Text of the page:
Wednesday, February 15, 2012

The Water Treatment

Everyone loves pure, clean, mountain spring water, except, of course, me. Untreated mountain spring water can contain contaminants such as oil, lead, zinc, dirt, lead, salmon eggs, sloughed reptile skin, badger feces and campers refuse.  I prefer my H20 directly from the Vanity Fairland Water Treatment Facility. The plant lies south of our Laboratory, about four miles from the interstate 10. The water that comes out of our tap is the most delicious I’ve ever showered in, and it tastes pretty good, too.

The facility uses a three step process that includes primary treatment, secondary treatment and tertiary treatment, I won't get into detail, it's a very scientific process that works, and that's all that matters.  Before Vanity bought out State Water and took over operations, the plant was a mess. They were still using ponds and lagoons or chemically treating the water (gross).

There were four standing ponds, two were still operating, one was continually under some form of maintenance, and the last was nearly empty, stagnant, and smelled like a defrosted homunculus. These ponds have been drained, excavated, and repurposed as an employee recreational center with a basketball court and an area to fly radio controlled flying machines. Beautiful.

I’ve become friends with plant manager Becky Williams; a homely woman in her late forties, divorced with two sons in their teens, and a tendency to ask questions to which she already knows the answers. Despite all of this, she is an excellent facilitator. On several occasions I’ve been given tours of the plant, each one at the expense of her time and money. We've discussed primary treatment, sludge control, secondary treatment, vermicom post, aeration, drying beds, methane, and many other essential steps for producing delicious water for showering, car washing, pools and drinking.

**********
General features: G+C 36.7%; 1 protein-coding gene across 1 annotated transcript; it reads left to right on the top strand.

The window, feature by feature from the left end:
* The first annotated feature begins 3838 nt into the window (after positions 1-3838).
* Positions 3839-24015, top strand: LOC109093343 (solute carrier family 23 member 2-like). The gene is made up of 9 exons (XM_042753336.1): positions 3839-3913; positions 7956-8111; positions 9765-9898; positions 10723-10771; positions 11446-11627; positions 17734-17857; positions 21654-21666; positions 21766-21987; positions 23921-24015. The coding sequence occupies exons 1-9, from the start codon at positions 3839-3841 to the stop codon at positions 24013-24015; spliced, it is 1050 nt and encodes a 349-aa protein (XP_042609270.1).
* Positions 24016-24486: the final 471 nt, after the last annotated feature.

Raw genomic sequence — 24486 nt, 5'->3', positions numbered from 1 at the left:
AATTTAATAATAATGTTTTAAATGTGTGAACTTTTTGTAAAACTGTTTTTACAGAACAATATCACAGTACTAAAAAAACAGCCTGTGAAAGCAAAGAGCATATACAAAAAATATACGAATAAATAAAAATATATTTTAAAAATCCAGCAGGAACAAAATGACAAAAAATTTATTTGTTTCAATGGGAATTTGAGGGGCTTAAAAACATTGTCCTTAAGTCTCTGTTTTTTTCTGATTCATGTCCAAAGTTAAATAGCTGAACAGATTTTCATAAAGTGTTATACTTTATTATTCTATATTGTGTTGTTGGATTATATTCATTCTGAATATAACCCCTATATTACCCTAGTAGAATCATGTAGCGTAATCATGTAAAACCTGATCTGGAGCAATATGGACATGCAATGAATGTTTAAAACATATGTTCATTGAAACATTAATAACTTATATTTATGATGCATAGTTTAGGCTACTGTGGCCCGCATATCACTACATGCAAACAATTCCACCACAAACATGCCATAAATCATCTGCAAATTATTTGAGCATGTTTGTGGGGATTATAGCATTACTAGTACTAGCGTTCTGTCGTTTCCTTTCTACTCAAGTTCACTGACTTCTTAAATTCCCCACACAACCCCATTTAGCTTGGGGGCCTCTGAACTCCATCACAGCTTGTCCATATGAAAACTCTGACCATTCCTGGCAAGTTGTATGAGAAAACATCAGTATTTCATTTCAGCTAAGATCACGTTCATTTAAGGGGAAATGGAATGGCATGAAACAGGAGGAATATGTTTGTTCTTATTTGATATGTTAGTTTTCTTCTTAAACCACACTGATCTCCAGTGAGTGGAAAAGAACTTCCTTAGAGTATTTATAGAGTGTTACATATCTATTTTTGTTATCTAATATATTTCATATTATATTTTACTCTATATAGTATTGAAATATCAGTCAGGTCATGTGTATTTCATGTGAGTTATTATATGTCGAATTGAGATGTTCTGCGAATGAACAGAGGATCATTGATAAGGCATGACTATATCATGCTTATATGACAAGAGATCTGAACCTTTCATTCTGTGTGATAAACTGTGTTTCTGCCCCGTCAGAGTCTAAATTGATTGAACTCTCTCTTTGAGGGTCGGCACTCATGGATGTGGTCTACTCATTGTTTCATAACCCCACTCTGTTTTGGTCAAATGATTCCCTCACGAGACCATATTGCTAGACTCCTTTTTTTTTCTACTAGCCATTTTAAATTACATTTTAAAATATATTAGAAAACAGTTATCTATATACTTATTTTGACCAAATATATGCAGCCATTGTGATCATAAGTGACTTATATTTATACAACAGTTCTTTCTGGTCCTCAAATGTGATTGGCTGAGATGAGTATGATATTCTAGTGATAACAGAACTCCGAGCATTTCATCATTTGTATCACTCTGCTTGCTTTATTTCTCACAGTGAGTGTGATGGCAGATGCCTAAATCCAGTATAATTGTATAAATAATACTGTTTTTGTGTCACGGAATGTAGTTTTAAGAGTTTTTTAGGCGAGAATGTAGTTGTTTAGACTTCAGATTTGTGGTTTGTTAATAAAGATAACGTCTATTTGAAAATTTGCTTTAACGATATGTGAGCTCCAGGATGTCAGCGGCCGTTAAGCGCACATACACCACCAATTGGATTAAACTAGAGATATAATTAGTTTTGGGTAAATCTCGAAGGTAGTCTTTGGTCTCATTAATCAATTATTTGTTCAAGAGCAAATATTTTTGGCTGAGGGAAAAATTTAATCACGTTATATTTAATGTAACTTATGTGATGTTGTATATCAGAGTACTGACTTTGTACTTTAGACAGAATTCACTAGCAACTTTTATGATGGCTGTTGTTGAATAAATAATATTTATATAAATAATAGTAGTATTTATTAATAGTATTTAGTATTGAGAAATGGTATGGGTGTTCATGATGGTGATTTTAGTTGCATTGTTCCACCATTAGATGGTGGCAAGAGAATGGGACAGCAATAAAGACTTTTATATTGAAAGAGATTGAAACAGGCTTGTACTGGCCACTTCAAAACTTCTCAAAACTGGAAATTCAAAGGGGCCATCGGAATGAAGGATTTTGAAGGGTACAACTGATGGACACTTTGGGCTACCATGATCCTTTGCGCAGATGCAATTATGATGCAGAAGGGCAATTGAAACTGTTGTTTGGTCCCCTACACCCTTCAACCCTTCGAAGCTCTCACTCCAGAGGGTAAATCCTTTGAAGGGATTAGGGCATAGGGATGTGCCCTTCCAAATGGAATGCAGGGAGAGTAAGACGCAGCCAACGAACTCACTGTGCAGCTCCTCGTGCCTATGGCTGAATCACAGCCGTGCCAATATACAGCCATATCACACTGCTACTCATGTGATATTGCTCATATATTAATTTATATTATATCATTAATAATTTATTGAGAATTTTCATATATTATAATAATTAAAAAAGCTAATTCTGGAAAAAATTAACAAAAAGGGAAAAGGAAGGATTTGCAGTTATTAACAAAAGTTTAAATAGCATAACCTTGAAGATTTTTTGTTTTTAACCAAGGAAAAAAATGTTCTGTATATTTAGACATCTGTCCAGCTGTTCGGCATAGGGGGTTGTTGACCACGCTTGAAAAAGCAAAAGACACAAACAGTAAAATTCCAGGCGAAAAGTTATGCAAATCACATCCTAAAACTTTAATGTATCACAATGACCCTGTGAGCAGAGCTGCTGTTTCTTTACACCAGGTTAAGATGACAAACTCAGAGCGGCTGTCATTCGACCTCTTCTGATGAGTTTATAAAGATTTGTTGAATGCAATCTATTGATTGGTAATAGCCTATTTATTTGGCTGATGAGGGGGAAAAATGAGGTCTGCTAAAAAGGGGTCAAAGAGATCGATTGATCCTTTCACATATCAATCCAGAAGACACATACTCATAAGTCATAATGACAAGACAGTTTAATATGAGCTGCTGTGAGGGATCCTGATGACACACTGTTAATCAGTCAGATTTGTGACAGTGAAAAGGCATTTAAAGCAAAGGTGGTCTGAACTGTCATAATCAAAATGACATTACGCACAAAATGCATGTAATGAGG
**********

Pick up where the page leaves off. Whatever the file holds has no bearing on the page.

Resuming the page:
I've kept a small secret from Becky, and I feel a tad guilty, but not enough to tell her about it. She is unaware that we’re skimming water from the facility. Ronnie and I repaired and activated an old pump system and diverted a minor amount of runoff from the plant to our lab. The cost to them is quite insignificant; somewhere in the range of forty to sixty thousand dollars per quarter, depending on whether or not we need to fill our two hundred and seventy thousand gallon elevated water tank. The cost could easily quadruple if that is what’s necessary.

I’m positive Becky is receiving small payoffs from local politicians to look the other way every now and again. She hasn’t said this outright, but hinted as much. She uses this money for her eldest boy’s truck payment, as well as a variety of extras. So if our arrangement should ever be discovered, we have a fair amount of leverage to keep things as they currently stand. We also siphon our electricity from the plant, a minimal amount, I assure you; except during the Fall and Winter months…and much of spring, when an abundance of electrical requirements frequently crop up.

We understand each other, and we receive additional benefits from our arrangement; like an ample supply of food and equipment whenever we like. In exchange, she gets quality company and stimulating conversation from time to time, unless I'm not feeling very talkative, which isn't too  much of a problem since she's quite capable of talking enough for the both of us. I'm supposed to have drinks by the drying beds with her tomorrow afternoon, but the idea of listening to her go on about her pottery course leaves me exhausted.  I may send Ronnie, she hates him.

I put up with it because her water is outstanding, It's free, and she can't do a thing about it. 


1 comment:

  1. Hello,
    Water is a renewable resource. This is a process of making water suitable for its application or returning its natural state. Water treatment required before and after its application. The required treatment depends on the application. It's involve the removal of solids, bacteria, algae, plants, inorganic compounds, and organic compounds. Removal of solids is usually done by filtration and sediment. Thanks...